Okay, but this is a partner meeting. That was last year. Now the question is: How about next year? And the year after, and the year after that? Because in a sense your bet -- you need to be forward looking. Whether it's us or some other vendor or some other company, you're asking yourself what's coming in the next year, three years, five years, seven years. Is my investment, is my time with these guys still well placed? Are they going to drive technology forward? Are they going to bring good innovations to market? Are they going to work with me? Are they going to change the world? Perhaps most importantly: Are you guys going to win? You want to bet with people who are going to win. You win if we win; we win if you win. And so I know every one of you comes to a meeting like this, determined to assess that question: Is this a company that's going to lead? Is this a company that's going to win? And I can't answer that for you. You answer those questions yourself. I answer it for myself every day. I come to work, and I'm excited and I'm enthusiastic. And I can't believe what a fantastic job I have and opportunity that Microsoft has. And I can't be more excited about what we're doing. But you will make these judgments and assessments yourself.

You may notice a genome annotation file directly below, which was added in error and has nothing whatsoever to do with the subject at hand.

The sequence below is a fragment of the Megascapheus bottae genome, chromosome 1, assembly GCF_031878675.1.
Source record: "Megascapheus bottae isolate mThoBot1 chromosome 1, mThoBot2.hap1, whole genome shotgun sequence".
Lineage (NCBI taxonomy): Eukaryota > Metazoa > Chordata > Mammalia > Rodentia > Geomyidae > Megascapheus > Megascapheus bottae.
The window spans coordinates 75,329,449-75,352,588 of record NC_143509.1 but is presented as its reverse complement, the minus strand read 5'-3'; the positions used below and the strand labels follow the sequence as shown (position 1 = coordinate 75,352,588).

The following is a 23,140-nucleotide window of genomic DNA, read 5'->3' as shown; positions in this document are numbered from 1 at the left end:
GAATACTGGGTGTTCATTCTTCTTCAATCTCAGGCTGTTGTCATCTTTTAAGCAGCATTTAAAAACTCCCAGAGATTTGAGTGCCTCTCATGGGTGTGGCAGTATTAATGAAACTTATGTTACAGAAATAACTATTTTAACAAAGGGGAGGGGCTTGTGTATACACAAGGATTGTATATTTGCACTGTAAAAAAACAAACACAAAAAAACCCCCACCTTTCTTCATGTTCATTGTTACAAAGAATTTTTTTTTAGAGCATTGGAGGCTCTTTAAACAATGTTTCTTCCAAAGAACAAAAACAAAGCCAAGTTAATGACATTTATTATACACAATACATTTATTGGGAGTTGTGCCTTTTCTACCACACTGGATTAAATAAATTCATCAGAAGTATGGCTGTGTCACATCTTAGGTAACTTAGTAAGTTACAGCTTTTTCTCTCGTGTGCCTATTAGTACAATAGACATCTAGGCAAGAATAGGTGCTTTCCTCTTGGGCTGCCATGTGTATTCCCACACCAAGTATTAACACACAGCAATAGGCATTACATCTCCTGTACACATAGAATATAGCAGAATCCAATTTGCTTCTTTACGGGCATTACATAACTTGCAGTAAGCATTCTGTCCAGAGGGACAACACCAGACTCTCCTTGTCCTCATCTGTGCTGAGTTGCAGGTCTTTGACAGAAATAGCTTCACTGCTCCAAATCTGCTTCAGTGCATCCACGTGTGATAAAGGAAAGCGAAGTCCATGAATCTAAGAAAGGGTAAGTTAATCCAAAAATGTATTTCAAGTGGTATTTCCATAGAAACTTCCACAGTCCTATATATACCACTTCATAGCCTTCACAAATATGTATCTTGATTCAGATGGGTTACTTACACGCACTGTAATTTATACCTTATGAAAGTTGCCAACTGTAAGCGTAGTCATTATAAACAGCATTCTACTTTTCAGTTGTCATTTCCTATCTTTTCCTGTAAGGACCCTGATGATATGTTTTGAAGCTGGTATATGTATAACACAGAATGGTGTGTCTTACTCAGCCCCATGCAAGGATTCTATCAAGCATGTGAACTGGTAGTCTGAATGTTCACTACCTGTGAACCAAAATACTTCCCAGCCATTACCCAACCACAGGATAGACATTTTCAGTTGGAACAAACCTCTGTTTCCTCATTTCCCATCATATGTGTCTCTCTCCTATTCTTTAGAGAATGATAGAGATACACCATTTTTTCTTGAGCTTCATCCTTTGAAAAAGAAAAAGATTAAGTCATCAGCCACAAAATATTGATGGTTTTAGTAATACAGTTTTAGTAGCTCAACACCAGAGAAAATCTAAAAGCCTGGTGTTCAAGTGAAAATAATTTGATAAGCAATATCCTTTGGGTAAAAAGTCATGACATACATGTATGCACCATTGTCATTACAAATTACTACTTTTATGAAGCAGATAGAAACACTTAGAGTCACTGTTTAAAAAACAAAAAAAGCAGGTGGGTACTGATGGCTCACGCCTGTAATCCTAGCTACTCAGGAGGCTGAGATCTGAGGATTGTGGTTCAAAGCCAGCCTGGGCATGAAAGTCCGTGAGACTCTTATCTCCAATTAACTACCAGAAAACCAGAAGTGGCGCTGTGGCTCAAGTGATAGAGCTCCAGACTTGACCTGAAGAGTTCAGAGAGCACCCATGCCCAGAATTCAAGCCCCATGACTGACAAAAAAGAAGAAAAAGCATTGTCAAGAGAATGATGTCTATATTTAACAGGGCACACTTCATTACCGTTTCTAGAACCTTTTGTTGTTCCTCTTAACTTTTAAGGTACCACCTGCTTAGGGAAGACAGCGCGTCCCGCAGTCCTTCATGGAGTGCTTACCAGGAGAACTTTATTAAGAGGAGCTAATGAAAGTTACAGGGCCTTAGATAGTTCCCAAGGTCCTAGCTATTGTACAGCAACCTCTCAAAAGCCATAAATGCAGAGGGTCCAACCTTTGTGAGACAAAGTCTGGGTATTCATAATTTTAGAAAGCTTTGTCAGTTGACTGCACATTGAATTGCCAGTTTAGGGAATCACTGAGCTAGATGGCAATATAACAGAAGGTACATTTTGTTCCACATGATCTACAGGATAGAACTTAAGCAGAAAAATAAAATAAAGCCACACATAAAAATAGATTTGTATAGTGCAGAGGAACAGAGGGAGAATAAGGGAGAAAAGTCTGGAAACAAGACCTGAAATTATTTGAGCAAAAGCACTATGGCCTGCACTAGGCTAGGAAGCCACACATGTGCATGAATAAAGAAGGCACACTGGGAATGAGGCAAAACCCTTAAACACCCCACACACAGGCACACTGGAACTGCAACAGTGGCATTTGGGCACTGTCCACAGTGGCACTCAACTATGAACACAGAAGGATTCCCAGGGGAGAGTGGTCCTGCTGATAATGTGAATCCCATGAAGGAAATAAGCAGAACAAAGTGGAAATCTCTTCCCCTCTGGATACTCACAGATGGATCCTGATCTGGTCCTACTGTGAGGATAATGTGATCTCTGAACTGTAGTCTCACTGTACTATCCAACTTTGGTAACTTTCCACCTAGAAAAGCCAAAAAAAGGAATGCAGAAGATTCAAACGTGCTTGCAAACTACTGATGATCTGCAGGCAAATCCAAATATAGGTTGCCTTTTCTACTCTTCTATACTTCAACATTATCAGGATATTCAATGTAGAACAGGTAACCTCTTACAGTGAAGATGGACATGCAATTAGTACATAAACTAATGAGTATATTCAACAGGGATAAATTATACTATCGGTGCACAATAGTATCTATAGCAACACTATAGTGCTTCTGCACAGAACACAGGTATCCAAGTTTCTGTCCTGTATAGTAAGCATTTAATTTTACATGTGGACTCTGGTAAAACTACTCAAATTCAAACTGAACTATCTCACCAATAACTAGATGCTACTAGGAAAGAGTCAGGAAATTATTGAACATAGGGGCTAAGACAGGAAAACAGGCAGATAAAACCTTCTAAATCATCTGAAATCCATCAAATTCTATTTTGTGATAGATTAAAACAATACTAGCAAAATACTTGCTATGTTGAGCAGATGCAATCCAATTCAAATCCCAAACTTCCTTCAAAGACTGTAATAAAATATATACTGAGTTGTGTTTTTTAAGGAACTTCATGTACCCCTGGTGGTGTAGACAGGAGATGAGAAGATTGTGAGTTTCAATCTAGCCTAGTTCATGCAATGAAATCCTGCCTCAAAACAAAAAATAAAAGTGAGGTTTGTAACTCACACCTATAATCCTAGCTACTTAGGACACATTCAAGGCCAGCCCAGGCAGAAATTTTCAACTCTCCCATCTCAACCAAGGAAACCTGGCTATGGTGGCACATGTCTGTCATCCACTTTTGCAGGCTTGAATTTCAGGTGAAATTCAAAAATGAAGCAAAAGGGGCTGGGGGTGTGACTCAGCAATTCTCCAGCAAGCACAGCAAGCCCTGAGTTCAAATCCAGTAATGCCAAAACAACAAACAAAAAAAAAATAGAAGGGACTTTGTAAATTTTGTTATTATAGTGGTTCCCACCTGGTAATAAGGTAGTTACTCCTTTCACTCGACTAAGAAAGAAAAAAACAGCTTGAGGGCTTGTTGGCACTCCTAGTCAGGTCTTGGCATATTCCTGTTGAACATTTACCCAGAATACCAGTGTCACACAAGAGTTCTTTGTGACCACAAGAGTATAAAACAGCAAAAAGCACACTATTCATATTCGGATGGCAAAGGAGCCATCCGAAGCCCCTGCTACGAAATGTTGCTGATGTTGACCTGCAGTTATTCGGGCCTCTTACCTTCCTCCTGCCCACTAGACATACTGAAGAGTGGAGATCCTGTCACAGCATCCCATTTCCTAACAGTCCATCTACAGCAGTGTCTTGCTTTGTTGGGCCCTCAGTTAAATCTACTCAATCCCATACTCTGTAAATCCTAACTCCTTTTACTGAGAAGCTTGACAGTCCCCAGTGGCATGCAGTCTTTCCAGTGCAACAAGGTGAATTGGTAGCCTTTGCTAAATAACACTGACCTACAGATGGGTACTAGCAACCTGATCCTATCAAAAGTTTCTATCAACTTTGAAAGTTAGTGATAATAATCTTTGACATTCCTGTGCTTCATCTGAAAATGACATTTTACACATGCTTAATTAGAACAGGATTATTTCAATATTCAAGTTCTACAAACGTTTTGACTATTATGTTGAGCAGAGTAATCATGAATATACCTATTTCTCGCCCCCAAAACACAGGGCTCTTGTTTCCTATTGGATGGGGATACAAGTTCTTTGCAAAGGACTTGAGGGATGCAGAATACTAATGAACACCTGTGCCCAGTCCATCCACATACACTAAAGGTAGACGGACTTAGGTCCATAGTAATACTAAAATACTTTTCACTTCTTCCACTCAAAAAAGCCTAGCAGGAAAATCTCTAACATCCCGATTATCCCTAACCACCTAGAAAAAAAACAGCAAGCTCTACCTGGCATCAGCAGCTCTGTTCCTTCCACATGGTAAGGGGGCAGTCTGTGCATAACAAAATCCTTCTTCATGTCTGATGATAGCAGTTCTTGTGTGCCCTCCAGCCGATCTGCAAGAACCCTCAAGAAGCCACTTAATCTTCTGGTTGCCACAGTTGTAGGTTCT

I look out the next 10 years, and I see nothing but opportunity -- opportunity everywhere we look -- opportunity. Ask yourself this question: Do you believe the world technologically is going to look pretty much the same five or 10 years from now, or do you think it's going to look quite different? If you think it's going to look quite different, raise your hand. If you think it's going to look the same, raise your hand.  I kind of made that impossible to put your hand up on, but nonetheless, I really was interested.